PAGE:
The European Union warned it would ban drugs firms from exporting coronavirus vaccines to the UK and other well-supplied countries until they make good on their promised deliveries to the bloc.


EU chief Ursula von der Leyen's stark warning - which could hit UK-based AstraZeneca first - came after a video summit of all 27 EU leaders and stoked fears that cross-Channel rivalry could damage global efforts to combat the pandemic.

According to data compiled by AFP, Britain has administered two vaccine doses to 4.1 per cent of its population, against 3.9 per cent overall in France.

France accused Russia of using its Sputnik V COVID-19 vaccine as a tool to spread Moscow's influence and message rather than as way to fight the global health crisis.

"In terms of how it is managed, it (the Sputnik V vaccine) is more a means of propaganda and aggressive diplomacy than a means of solidarity and health aid," Le Drian said.

The Russian vaccine has come under much criticism in Western countries, while President Vladimir Putin - who got a Sputnik jab himself on Tuesday - has dismissed the scepticism as "strange".

Le Drian said both Russia and China were using their vaccines to gain influence abroad "even before vaccinating their own populations".


The minister said Russia had announced "with a lot of media attention" that it would deliver 30,000 vaccine doses to Tunisia. But the UN-backed Covax initiative had already delivered 100,000 doses to the North African country, with 400,000 more to come by May, he said.

"That is what real solidarity work looks like, that is true health co-operation," Le Drian said.

Russia registered Sputnik V in August, ahead of large-scale clinical trials, prompting worries among many experts over the fast-track process.

Later reviews have been largely positive, with leading medical journal The Lancet publishing results showing it is safe and more than 90 per cent effective.

The European Medicines Agency this month launched a rolling review of Sputnik V, a key step towards it being approved as the first non-Western coronavirus jab to be used across the 27-nation bloc.

Meanwhile, Germany has ratified an enormous 750 billion euro ($A1160 billion) EU coronavirus recovery fund, breaking its taboos against debt pooling among members of the bloc to drag the continent back onto the path of growth.

After the lower house of parliament approved the fund on Thursday, the upper house Bundesrat greenlit it on Friday







People in Tokyo flocked to admire cherry blossoms in full bloom at parks, shrines and rivers on Friday, despite coronavirus warnings against holding traditional parties under the delicate flowers.

Annual festivals have been cancelled, fluorescent tape used to cordon off picnic spots, and signs put up urging people to "refrain from gathering to enjoy the cherry blossoms".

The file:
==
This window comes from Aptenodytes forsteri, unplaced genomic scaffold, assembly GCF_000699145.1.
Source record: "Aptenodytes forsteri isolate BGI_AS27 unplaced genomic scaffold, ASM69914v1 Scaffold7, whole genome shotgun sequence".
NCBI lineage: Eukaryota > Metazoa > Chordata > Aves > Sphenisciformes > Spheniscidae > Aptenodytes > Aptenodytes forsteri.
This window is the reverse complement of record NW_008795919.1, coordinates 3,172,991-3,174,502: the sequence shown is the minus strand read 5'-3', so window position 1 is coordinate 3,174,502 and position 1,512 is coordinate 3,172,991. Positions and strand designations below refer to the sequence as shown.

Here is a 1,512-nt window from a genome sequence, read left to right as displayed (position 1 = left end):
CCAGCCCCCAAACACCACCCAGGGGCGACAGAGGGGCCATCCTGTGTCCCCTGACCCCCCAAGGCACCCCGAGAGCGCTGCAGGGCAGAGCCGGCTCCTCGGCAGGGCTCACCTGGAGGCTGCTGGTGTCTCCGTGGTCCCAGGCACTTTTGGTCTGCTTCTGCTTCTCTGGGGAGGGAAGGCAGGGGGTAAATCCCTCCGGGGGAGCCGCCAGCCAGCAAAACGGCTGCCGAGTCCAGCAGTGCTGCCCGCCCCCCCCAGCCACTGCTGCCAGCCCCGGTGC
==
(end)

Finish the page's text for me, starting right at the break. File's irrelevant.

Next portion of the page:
But many people, mostly wearing masks, decided to make the most of clear blue skies to snap "sakura" selfies, stroll down blossom-lined paths or take boat rides under the pink-and-white blooms.

Despite a third wave of COVID-19 infections over the winter, Japan has had a comparatively small outbreak overall with around 9000 deaths and has not imposed the blanket lockdowns seen in other countries.



The Japanese government this week lifted a virus state of emergency in the Tokyo area but city governor Yuriko Koike has warned residents to "avoid cherry blossom viewing parties" to prevent a resurgence of the disease.

The number of coronavirus cases in Tokyo is gradually rising, with 394 new infections recorded on Thursday.

"We fear there may be a sudden spread of infections - bigger than the third wave - if the number of people going out increases, as it does each year with cherry blossom viewing, welcome parties (for new employees and students) and graduation trips," said Norio Ohmagari, director of Japan's Disease Control and Prevention Center, on Thursday.


Japan's sakura or cherry blossom season is feverishly anticipated by locals and visitors alike, although this year foreign tourists have been kept away by virus border restrictions.

Cherry blossoms symbolise the fragility of life in Japanese culture as full blooms only last about a week before the petals start falling off trees.

It is traditionally celebrated with hanami, or viewing parties, with picnics - and sometimes boozy festivities - organised beneath the trees.

The season is also considered one of change as it marks the start of the new business year, with many university graduates starting their first full-time jobs and older colleagues shifting to new positions.

Originally published as Global jabs pass 500mn as EU feud deepens